Conscience! Conscience! Divine instinct, immortal voice from heaven; sure guide of a creature ignorant and finite indeed, yet intelligent and free, infallible, judge of good and evil, making man like to God! In thee consists the excellence of man’s nature and the morality of his actions; apart from thee I find nothing in myself to raise me above the beasts—nothing but the sad privilege of wandering from one error to another by the help of an unbridled intellect and reason which knows no principle.57

So intellectual education must come only after the formation of moral character. Rousseau laughs at Locke’s advice to reason with children:

Those children who have been constantly reasoned with strike me as exceptionally silly. Of all human faculties reason … is the last and choicest growth—and you would use this for the child’s early training? To make a man reasonable is the coping stone of a good education, and yet you profess to train a child through his reason. You begin at the wrong end.58

No; we must, rather, retard mental education. “Keep the child’s mind [intellect] idle as long as you can .”59 If he has opinions before he is twelve you may be sure they will be absurd. And don’t bother him yet with science; this is an endless chase, in which everything that we discover merely adds to our ignorance and our foolish pride.60 Let your pupil learn by experience the life and workings of nature; let him enjoy the stars without pretending to trace their history.

At the age of twelve intellectual education may begin, and Émile may read a few books. He may make a transition from nature to literature by reading Robinson Crusoe, for that is the story of a man who, on his island, went through the various stages through which men passed from savagery to civilization. But by the age of twenty Émile will not have read many books. He will quite ignore the salons and the philosophes. He will not bother with the arts, for the only true beauty is in nature.61 He will never be “a musician, an actor, or an author.”62 Rather, he will have acquired sufficient skill in some trade to earn his living with his hands if that should ever be necessary. (Many a tradeless émigré, thirty years later, would regret having laughed, as Voltaire did, at Rousseau’s “gentilhomme menuisier”— gentleman carpenter.63) In any case Émile (though he is heir to a modest fortune) must serve society either manually or mentally. “The man who eats in idleness what he has not earned is a thief.”64

2. Religion

Finally, when Émile is about eighteen, we may talk to him about God.

I am aware that many of my readers will be surprised to find me tracing the course of my scholar through his early years without speaking to him of religion. At fifteen he will not even know that he has a soul; at eighteen he may not yet be ready to learn about it.... If I had to depict the most heartbreaking stupidity I would paint a pedant teaching children the catechism; if I wanted to drive a child crazy I would set him to explain what he learned in his catechism.... No doubt there is not a moment to be lost if we must deserve eternal salvation; but if the repetition of certain words suffices to obtain it, I do not see why we should not people heaven with starlings and magpies as well as with children.65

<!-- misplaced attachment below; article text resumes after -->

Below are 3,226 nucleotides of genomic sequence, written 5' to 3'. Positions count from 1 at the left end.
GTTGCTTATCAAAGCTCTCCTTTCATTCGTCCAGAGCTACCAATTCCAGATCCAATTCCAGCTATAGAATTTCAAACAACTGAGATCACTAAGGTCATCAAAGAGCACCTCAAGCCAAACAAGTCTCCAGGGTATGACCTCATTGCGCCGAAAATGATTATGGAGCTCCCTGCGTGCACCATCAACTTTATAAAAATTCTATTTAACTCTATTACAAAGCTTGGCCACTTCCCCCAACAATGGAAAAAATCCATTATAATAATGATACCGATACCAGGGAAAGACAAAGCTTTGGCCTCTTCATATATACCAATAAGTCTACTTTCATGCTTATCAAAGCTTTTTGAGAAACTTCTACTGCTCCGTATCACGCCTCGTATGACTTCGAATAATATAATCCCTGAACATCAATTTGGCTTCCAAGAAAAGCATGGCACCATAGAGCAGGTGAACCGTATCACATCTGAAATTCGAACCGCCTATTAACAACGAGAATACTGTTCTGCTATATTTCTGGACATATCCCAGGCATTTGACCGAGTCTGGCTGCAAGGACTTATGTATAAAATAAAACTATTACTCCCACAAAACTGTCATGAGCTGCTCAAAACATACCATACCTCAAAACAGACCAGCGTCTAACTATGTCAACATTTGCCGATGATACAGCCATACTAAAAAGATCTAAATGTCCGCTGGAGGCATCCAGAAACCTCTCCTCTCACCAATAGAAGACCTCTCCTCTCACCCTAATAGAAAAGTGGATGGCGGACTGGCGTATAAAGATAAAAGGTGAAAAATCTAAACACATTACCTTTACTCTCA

Despite this proclamation, which infuriated the Archbishop of Paris, Rousseau now aimed his sharpest shafts at the philosophes. Picture Voltaire or Diderot reading this:

I consulted the philosophes. … I found them all alike proud, assertive, dogmatic; professing—even in their so-called skepticism—to know everything; proving nothing, scoffing at one another. This last trait … struck me as the only point in which they were right. Braggarts in attack, they are weaklings in defense. Weigh their arguments, they are all destructive; count their voices, each speaks for himself alone. … There is not one of them who, if he chanced to discover the difference between falsehood and truth, would not prefer his own lie to the truth which another had discovered. Where is the philosophe who would not deceive the whole world for his own glory?66

While he continued to condemn intolerance, Rousseau, reversing Bayle, denounced atheism as more dangerous than fanaticism. He offered to his readers a “profession of faith” by which he hoped to turn the tide from the atheism of d’Holbach, Helvétius, and Diderot back to belief in God, free will, and immortality. He remembered the two abbés—Gaime and Gatier—whom he had met in his youth; he welded them into an imaginary vicar in Savoy; and he put into the mouth of this village curé the feelings and arguments that justified (in Rousseau’s view) a return to religion.

The vicaire savoyard is pictured as the priest of a small parish in the Italian Alps. He privately admits to some skepticism: he doubts the divine inspiration of the Prophets, the miracles of the Apostles and the saints, and the authenticity of the Gospels;67 and, like Hume, he asks, “Who will venture to tell me how many eyewitnesses are required to make a miracle credible?”68 He rejects petitional prayer; our prayers should be hymns to the glory of God, and expressions of submission to His will.69 Many items in the Catholic creed seem to him to be superstition or mythology.70 Nevertheless he feels that he can best serve his people by saying nothing of his doubts, and practicing kindness and charity to all (believers and unbelievers alike), and performing faithfully all the ritual of the Roman Church. Virtue is necessary to happiness; belief in God, free will, heaven, and hell is necessary to virtue; religions, despite their crimes, have made men and women more virtuous, at least less cruel and villainous, than they might otherwise have been. When these religions preach doctrines that seem unreasonable, or weary us with ceremony, we should silence our doubts for the sake of the group.